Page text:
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What a difference a year makes.
A bill that decriminalizes the possession or sale of drug paraphernalia — downgrading the offenses from a felony to a civil violation — is sailing through the Legislature, despite fierce opposition from state and county prosecutors.
Just a year ago, virtually the same measure died without so much as getting a single hearing.
But, on Tuesday, Senate lawmakers gave their stamp of approval on House Bill 1501 — five weeks after House counterparts did the same — setting the stage for a rollback of the harshest penalties in the country for violating paraphernalia laws.
In the coming days, the bill’s fate will be determined by a House-Senate conference committee, which will work to reconcile two versions of the measure — the original with a $100 civil fine for violating paraphernalia laws and the current one calling for a fine of up to $500.
In theory, the committee can also move to overhaul the bill or kill it altogether, especially given that Gov. David Ige indicated in January that he’s opposed to it.
But San Buenaventura says she’ll do everything she can to ward off any attempt to gut the bill.
“Usually, it only happens with the support of the introducer (of the bill), and I’m not going to agree to something that would completely change it,” San Buenaventura said.
San Buenaventura says a key reason why the bill has received the Legislature’s backing this year is that medical marijuana dispensaries will soon be up and running.
Operators of the dispensaries “are concerned about the chilling effect on their customers, as well as their employees,” San Buenaventura said.
The Legislature also took note of the fact that Hawaii imposes the harshest penalties in the country for violating paraphernalia laws: punishable by up to five years in prison and $10,000 in fines..
According to NORML, a pro-marijuana advocacy group based in Washington, D.C., the possession of drug paraphernalia is either a misdemeanor or civil violation in most other states; Arizona is the only other state that treats the offense as a felony, imposing a penalty of up to two years in prison.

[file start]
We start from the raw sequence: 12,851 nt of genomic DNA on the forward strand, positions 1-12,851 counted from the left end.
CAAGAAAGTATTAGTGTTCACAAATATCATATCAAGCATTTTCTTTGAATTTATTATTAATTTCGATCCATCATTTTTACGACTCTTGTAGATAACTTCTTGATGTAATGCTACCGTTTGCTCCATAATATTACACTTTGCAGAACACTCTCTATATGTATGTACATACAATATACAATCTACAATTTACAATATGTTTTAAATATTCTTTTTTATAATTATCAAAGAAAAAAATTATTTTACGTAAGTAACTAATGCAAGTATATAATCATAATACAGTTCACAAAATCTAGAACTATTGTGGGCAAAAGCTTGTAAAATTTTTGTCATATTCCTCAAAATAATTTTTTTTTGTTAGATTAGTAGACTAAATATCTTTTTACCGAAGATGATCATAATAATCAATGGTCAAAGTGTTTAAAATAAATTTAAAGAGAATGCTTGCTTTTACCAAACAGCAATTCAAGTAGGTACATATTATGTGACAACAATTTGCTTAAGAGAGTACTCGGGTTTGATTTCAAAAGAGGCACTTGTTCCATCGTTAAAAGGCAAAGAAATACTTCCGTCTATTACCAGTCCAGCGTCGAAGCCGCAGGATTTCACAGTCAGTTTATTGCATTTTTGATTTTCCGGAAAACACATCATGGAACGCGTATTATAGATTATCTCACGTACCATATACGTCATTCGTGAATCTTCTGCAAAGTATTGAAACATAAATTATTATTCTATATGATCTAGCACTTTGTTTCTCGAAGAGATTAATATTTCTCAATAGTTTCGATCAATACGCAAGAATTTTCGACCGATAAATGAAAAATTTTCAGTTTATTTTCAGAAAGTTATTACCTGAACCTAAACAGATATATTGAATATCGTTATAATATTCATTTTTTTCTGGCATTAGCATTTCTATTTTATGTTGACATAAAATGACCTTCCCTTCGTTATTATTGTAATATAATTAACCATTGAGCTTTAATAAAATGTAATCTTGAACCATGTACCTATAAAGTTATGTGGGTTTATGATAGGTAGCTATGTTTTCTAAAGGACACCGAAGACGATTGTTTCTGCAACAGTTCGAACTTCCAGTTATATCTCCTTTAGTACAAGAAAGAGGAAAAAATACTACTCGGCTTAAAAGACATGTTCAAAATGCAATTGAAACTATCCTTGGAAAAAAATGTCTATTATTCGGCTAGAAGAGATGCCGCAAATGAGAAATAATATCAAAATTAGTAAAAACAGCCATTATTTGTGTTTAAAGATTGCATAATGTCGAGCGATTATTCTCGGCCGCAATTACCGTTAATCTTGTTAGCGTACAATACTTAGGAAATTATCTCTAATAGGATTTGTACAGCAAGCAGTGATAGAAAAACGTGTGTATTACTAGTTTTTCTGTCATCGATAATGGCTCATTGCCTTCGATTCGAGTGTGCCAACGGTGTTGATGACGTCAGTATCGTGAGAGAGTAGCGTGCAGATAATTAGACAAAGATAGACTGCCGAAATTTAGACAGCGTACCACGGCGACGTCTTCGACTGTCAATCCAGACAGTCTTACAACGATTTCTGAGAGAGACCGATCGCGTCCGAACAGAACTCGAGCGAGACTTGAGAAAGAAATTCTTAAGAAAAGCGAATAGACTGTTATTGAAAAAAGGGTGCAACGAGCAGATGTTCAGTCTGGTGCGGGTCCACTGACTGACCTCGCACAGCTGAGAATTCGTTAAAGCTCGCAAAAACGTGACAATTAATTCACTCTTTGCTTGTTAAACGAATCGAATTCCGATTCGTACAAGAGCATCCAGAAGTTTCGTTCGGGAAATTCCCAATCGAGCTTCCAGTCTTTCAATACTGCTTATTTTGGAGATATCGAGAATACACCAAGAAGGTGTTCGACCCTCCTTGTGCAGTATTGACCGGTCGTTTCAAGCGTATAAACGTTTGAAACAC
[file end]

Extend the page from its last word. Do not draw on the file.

In the bill, San Buenaventura cites Civil Beat’s 2015 article to point out that such harsh penalties come at a “substantial” cost: The state spends more than $20 million a year to lock up 167 prisoners whose “lead crime” was sale or ownership of paraphernalia.
In his written testimony, Nolan Espinda, director the Hawaii Department of Public Safety, notes that the number of prisoners is now down to 150, but another 109 inmates are in jail awaiting trial for paraphernalia offenses.
San Buenaventura argues that the bill will help relieve overcrowding at the state’s prisons and jails — an issue that’s at a critical point after the American Civil Liberties Union of Hawaii called for a federal probe in January.
“We in the Legislature should do what we can to ensure that we reduce the population while still maintaining the safety of the community,” San Buenaventura said.
But prosecutors say decriminalizing paraphernalia offenses will make little difference, given that those who are charged with them almost always have an accompanying drug possession charge.
According to Honolulu Prosecuting Attorney Keith Kaneshiro, all but one of the 209 inmates who are behind bars for paraphernalia offenses were also charged with drug possession.
“Because … many offenders also have more extensive criminal charges or history involved, implementation of this bill would have little or no effect on lowering the prison population,” Kaneshiro wrote in his testimony.
Richard Minatoya, deputy prosecutor at the Maui Department of the Prosecuting Attorney, also argues that the bill will result in fewer offenders going to drug treatment by taking away the incentive.
Paraphernalia laws are “not merely a tool for punishing an offender,” Minatoya wrote in his testimony. “It also serves as a means of getting an offender the necessary services to help that person lead a clean and drug-free life.”
“It sends the right signal in terms of where we as a state are headed when it comes to dealing with drug policies.” — Carl Bergquist, executive director of the Drug Policy Forum of Hawaii
But San Buenaventura counters that prosecutors are “really talking out of both sides of their mouth.”
“If they are saying that there is already an underlying charge, then they could use the underlying charge to divert them into treatment. They don’t need this added drug paraphernalia charge,” San Buenaventura said.
Carl Bergquist, executive director of the Drug Policy Forum of Hawaii, told Civil Beat that it makes little sense to putting people through the criminal justice system in hopes of getting them into treatment.
“The better option is to change the system from the front end and, instead of arresting them in the first place, get them into treatment,” Bergquist said.
Bergquist says passing the bill will move toward that goal.
“It sends the right signal in terms of where we as a state are headed when it comes to dealing with drug policies — to move away from criminalizing and a little toward humanization and treatment,” Bergquist said.